During the cross examination in September, prosecutors pressed Connor on his testing of Cruz and questioned his assessment of Cruz’s capabilities, particularly his visual-spatial skills. Satz pointed to a sharpshooter badge Cruz earned while on the Marjory Stoneman Douglas JROTC team, which required him to fire a pellet and hit increasingly smaller targets from 10 meters away.

“Were you aware,” Satz asked Conner in September, “that the defendant in this case won a sharpshooter badge?”

“No,” Connor responded.

The jury also initially asked to rehear the testimony of Dr. Robert Denney, a clinical neuropsychologist who testified during the state’s rebuttal that Cruz does not meet the criteria for FASD, but does have anti-social personality disorder and borderline personality disorder.

But after rehearing Connor’s cross examination, the jury decided it no longer needed to rehear Denney’s testimony.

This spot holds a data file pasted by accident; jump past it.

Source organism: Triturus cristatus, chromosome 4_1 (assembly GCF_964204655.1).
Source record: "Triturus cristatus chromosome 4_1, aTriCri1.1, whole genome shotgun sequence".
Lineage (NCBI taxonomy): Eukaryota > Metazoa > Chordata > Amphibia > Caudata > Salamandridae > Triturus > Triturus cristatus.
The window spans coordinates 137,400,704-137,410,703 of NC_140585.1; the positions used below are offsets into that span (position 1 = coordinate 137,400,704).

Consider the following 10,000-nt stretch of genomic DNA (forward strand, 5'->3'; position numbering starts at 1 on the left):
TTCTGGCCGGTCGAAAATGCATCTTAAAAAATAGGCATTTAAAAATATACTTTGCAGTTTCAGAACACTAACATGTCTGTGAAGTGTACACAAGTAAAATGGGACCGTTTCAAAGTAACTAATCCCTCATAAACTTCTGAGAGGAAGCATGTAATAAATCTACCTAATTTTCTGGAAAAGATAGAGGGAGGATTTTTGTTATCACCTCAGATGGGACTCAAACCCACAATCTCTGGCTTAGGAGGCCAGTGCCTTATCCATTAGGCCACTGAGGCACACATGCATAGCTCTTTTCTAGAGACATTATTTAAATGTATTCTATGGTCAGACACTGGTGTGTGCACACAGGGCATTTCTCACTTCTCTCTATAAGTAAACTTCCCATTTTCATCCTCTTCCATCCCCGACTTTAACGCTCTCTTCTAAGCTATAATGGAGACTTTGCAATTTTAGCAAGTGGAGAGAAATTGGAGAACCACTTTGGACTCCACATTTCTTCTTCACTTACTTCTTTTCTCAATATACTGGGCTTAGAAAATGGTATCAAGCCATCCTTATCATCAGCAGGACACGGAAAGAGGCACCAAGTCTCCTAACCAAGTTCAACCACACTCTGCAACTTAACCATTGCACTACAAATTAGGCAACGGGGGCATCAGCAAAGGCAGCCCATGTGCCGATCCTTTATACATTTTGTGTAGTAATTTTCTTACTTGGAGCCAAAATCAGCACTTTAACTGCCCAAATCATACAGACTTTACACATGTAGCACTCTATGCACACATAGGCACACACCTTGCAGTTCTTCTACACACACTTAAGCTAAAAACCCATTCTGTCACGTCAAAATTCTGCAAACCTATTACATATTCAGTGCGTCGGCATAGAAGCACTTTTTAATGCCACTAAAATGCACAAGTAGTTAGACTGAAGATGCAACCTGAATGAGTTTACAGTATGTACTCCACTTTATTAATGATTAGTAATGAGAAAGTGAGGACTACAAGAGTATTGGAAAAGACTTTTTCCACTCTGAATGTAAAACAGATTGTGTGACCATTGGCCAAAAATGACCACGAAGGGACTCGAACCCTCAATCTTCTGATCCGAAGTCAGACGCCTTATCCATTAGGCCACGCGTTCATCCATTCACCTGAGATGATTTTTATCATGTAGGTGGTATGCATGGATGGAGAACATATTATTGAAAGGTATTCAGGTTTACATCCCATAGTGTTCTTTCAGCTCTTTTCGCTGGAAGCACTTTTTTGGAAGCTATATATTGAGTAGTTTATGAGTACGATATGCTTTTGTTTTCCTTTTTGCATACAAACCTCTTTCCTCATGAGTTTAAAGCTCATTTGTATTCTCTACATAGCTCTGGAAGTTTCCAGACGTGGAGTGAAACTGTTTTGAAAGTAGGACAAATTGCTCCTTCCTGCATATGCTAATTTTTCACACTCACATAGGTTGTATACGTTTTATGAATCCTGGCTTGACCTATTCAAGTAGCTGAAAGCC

The jurors were once again excused to deliberate in private.

In closing arguments Tuesday, prosecutors argued Cruz’s decision to commit the shooting was deliberate and carefully planned, while Cruz’s defense attorneys offered evidence of a lifetime of struggles at home and in school.

“What he wanted to do, what his plan was and what he did, was to murder children at school and their caretakers,” Satz said Tuesday. “The appropriate sentence for Nikolas Cruz is the death penalty,” he concluded.

However, defense attorney Melisa McNeill said Cruz “is a brain damaged, broken, mentally ill person, through no fault of his own.” She pointed to the defense’s claim that Cruz’s mother used drugs and drank alcohol while his mother was pregnant with him, saying he was “poisoned” in her womb.

“And in a civilized humane society, do we kill brain damaged, mentally ill, broken people?” McNeill asked Tuesday. “Do we? I hope not.”